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EDITIONS
Monday, 3 February, 2003, 18:14 GMT
Biggest rise in three months for FTSE
Prudential headquarters
Prudential shares were up strongly on Monday
The FTSE 100 index of leading UK shares staged a strong comeback on Monday following last week's heavy losses.

The FTSE closed up 122 points, or 3.4%, at 3,689, its biggest rise in three months.

Markets 1730 GMT
FTSE: +3.4%
Dax: -0.12%
Cac: +0.68%
Dow Jones: +0.68%


Financial stocks in London soared on news the Financial Services Authority (FSA) is to consider easing its solvency rules for insurers.

At the close, insurer Aviva had increased 9.5% , while Royal & Sun Alliance gained 7.7% and Friends Provident rose 11.3%.

Stocks in London were also boosted by a positive opening on Wall Street, where the Dow Jones index was up 54 points, or 0.7%, to 8,108 in the first hour of trading.

Space Shuttle

American stocks were led higher following good news on company profits, although shares in companies involved with the US space-shuttle programme were trading down.

Boeing and Lockheed Martin, both principal contractors to the space programme, both lost 2% of its value following the break-up of the shuttle Columbia and death of its seven-member crew on Saturday.

The FSA's announcement it would consider bending solvency rules also benefited the banking sector, with strong performances from Lloyds TSB and Abbey National.

This relieves some of the biggest pressure elements in the market but there will still be concerns about economic data and the timing of war

Henk Potts strategist at Barclays Private Clients

Both banks have insurance divisions.

Last month was one of the worst Januarys in the FTSE's history.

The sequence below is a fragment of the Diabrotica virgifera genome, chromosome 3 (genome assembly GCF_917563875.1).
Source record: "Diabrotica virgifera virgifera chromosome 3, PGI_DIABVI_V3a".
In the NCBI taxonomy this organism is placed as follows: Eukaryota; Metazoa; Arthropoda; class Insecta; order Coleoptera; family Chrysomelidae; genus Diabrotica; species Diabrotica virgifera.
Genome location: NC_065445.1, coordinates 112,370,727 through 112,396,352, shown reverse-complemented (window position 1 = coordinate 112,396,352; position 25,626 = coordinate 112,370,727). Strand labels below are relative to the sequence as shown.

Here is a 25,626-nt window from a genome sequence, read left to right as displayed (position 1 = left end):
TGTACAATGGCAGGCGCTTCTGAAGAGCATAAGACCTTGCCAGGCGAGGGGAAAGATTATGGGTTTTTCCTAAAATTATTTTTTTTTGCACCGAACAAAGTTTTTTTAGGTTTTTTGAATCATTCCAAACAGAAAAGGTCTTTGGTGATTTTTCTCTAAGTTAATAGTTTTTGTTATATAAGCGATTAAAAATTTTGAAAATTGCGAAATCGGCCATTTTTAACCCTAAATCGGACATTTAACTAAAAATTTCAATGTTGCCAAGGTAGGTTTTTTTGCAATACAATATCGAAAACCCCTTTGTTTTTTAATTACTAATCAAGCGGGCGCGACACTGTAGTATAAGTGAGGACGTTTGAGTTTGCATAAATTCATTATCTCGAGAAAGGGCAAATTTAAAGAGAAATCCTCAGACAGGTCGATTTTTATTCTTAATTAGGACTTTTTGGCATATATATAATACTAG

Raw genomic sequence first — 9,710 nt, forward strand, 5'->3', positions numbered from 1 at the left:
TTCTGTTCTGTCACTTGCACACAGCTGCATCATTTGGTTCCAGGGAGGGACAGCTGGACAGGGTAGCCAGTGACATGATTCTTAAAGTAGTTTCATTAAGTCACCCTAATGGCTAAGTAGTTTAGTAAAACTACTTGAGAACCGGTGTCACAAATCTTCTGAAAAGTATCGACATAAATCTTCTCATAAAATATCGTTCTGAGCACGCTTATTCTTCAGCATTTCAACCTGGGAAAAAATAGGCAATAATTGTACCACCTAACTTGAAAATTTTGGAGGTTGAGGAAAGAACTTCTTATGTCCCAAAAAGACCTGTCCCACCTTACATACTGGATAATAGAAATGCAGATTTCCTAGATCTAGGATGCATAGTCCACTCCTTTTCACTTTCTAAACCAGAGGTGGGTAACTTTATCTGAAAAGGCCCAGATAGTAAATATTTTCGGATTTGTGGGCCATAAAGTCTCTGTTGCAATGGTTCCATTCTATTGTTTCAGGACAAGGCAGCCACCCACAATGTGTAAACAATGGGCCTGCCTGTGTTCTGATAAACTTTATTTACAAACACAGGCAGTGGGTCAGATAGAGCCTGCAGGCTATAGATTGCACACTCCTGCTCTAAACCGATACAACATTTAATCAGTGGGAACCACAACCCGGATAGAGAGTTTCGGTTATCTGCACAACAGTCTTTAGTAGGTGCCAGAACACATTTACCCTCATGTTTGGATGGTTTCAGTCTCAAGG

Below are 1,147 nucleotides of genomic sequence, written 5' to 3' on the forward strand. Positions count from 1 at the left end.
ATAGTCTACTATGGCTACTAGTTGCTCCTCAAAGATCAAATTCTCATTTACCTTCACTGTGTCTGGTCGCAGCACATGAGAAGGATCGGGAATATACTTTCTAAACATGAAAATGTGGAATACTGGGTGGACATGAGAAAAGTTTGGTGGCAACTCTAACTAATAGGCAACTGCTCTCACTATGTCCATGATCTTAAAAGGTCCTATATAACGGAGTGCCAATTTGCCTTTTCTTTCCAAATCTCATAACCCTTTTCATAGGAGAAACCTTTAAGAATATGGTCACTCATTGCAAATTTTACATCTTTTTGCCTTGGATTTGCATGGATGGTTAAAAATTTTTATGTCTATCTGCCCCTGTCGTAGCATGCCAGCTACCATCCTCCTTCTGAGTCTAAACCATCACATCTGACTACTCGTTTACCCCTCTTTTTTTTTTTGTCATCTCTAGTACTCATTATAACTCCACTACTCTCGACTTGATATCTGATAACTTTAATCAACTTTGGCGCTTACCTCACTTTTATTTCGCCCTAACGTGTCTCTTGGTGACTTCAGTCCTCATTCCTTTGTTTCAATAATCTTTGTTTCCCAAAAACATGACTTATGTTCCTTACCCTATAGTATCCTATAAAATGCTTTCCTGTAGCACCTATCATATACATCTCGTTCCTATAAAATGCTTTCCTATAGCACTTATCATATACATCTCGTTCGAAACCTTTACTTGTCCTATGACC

The blue chip index fell an unprecedented 11 sessions in a row as life insurance and pensions companies dumped shares to give their solvency ratios a much-needed boost.

Investment bank Goldman Sachs said the FSA's decision "creates good buying opportunity" in the life sector and provided a boost to the market as a whole.

Rules relaxed

FSA solvency rules are designed to protect investors by ensuring life insurers have comfortably enough to pay what they have guaranteed to customers.

The FSA is putting more pressure on companies to ensure they have adequate financial resources to manage risks

They must have 4% more in their coffers than whatever they have guaranteed to pay out.

If not, they may be forced to start selling shares, leading to a downward spiral in share prices.

Relief

The FSA's decision to relax its rules - if it believes a company's finances are fundamentally sound - has been welcomed by investors.

But some analysts predicted Monday's rally could be short-lived.

Henk Potts, strategist at Barclays Private Clients, said: "This relieves some of the biggest pressure elements in the market but there will still be concerns about economic data and the timing of war.

"The reality is that the FSA had to move in to break this vicious circle, otherwise it could have ended in disaster."

See also:

31 Jan 03 | Business
30 Jan 03 | Business
01 Oct 02 | Business
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